3 Reasons to Transition Your Pet’s Food
Do you know what signs to look for in your pet to know when it’s time to change their food?
Just like you, your pet’s needs vary throughout their life. Your body craves different fuel when you’re a child, teenager, young adult, and beyond, and that is no different from them. The difference is we’re able to control our own food intake, unlike our pets.
In order to keep our furry friends at their healthiest and happiest, there are many things we should factor in when choosing their food, such as age, size, activity level and more. As your pet gets older, you may notice some changes in them and that can also be a helpful indicator that it’s time to make a switch.
It may seem like mind-reading but cats and dogs have a way of showing us when it’s time to change their food. Here are the three top signs.
Your pet is entering a new stage of their life
Depending on what stage of life your pet is in, they have different nutritional needs. When determining what stage of life you dog is in, there are two main factors to consider: the size of your dog and their age. Since smaller and larger breeds grow at different rates, it takes longer for a large dog to grow into a mature adult. For small to mid-sized breeds, a puppy is up to 12 months old while for large breeds, a puppy is up to 18 months. 7-8 years is considered senior for any size of dog.
It can be difficult to admit that your dog has reached an age that is considered senior and pet parents can sometimes be in denial of that. However, older dogs have different needs when it comes to caloric intake and may require different supplements for joint support and boosting the immune system. It’s important that your pup is getting all the nutrients that they need!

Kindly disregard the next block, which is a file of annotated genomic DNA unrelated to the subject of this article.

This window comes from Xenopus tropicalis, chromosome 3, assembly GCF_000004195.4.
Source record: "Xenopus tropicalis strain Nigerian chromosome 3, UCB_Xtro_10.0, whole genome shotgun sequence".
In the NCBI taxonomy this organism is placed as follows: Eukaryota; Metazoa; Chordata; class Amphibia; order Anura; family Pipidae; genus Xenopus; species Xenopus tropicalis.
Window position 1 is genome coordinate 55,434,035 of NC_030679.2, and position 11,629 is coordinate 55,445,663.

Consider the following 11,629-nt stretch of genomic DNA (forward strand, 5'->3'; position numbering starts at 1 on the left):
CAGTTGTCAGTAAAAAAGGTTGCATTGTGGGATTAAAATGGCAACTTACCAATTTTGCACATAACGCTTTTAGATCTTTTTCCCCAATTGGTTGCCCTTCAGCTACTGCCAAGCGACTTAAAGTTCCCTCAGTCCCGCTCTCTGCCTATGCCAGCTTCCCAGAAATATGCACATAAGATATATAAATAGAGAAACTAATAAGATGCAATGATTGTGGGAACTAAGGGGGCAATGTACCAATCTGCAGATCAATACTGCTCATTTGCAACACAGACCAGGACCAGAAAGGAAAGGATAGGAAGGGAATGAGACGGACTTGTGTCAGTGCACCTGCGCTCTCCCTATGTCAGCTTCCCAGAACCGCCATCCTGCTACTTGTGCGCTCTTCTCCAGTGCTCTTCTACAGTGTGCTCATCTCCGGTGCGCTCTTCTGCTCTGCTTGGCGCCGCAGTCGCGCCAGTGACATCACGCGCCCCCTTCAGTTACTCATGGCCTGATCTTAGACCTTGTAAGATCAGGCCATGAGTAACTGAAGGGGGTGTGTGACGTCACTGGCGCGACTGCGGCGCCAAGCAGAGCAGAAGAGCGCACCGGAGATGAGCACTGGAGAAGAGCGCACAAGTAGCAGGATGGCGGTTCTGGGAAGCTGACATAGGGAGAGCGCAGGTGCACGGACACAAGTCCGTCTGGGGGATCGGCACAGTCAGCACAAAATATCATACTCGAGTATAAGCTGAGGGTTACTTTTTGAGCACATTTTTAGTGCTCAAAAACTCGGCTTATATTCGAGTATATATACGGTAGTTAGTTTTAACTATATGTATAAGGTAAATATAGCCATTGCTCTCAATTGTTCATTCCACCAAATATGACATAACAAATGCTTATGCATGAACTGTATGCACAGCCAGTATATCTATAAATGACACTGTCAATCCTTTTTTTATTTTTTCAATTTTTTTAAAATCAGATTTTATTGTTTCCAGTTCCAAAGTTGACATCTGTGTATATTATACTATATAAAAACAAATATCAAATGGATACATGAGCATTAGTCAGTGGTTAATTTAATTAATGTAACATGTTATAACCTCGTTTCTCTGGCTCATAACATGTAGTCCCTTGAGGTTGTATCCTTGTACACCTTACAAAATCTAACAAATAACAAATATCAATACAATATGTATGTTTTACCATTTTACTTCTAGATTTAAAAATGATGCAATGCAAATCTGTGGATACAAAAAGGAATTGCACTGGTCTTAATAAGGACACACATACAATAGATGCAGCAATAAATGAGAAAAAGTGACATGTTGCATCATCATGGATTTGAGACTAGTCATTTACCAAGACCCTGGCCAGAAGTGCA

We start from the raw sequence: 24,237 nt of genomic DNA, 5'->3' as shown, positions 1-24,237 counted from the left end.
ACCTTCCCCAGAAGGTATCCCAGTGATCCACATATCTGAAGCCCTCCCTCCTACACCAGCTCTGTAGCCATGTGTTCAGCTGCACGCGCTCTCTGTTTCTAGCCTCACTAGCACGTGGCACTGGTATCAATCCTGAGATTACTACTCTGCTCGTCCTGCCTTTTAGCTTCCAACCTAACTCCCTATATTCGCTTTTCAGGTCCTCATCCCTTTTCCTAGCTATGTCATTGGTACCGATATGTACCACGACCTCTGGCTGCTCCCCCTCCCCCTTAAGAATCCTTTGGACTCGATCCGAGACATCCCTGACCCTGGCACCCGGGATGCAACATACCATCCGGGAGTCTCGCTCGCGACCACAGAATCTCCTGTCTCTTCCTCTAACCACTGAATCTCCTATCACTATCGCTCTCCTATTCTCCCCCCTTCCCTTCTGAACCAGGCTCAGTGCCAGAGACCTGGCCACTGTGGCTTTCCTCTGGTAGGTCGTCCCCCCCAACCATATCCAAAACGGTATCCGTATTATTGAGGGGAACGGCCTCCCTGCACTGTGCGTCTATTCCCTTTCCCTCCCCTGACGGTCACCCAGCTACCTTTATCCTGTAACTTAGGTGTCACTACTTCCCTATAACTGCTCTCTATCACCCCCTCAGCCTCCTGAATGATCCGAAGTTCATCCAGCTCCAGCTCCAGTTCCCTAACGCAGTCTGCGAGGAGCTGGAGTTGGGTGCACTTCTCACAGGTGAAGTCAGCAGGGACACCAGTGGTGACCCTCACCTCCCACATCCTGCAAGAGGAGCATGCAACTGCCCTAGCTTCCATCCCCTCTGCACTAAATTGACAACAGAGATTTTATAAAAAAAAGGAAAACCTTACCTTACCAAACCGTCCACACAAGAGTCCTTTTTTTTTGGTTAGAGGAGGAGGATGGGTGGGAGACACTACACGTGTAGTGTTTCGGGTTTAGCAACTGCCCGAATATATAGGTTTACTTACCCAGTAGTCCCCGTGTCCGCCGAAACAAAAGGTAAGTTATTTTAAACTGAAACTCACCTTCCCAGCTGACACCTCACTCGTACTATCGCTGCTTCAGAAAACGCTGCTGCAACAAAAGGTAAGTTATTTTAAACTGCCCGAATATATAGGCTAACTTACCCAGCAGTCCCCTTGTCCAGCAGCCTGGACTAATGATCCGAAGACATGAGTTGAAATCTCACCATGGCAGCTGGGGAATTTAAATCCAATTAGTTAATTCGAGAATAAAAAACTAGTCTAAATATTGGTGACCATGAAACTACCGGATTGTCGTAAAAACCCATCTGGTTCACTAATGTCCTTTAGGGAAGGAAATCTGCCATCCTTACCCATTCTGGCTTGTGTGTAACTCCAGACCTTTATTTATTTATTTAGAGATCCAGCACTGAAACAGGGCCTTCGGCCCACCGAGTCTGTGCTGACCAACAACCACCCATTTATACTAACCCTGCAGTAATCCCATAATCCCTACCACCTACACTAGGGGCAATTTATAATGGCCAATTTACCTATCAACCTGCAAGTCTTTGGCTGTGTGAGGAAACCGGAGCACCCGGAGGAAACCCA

Your pet’s activity level has changed
The activity level of your pet can change based on a number of things. The time of the year can be a big factor in how active your dog is in particular. Dogs tend to be more active in the summer months and, just like us, less active in winter. If that’s the case for yours, you may want to consider a higher calorie diet in the summer months when your pup has some energy to burn. As your dog ages, it also causes it to become less active and it may also cause for some adjusting to its diet.
For cats, their lifestyle is one of the most important things to take into consideration. Some cats may be more on the active side, but generally they have a tendency to lay around more. Cats also tend to have a more sensitive palette and can often get bored with one type of food, which is why Nutram offers a variety of shapes to help provide different textures for the more picky eaters that get bored with their food.
Your pet’s overall health
You know your pet best so you will likely be the first to see signs of change in their overall health. For instance, if your pet has become uncharacteristically lethargic and is lacking the kind of energy that they used to have, it could be a red flag that they’re not receiving the nutrients that they need. You may even hear and see the signs - if your pet has a rumbly stomach or dry, itchy skin it could mean that it’s time for a change in diet.
It’s also common to transition a pet’s food to a diet that is rich with antioxidants after they have undergone surgery because it helps to stimulate their immune system. An antioxidant-rich diet is also useful if your cat or dog has been showing signs of an upset stomach.
It’s natural for food sensitivities to develop in pets over time, and when that becomes evident you’ll want to look into transitioning.
To find the best match for your pet, be sure to take the Nutram Number quiz over here!
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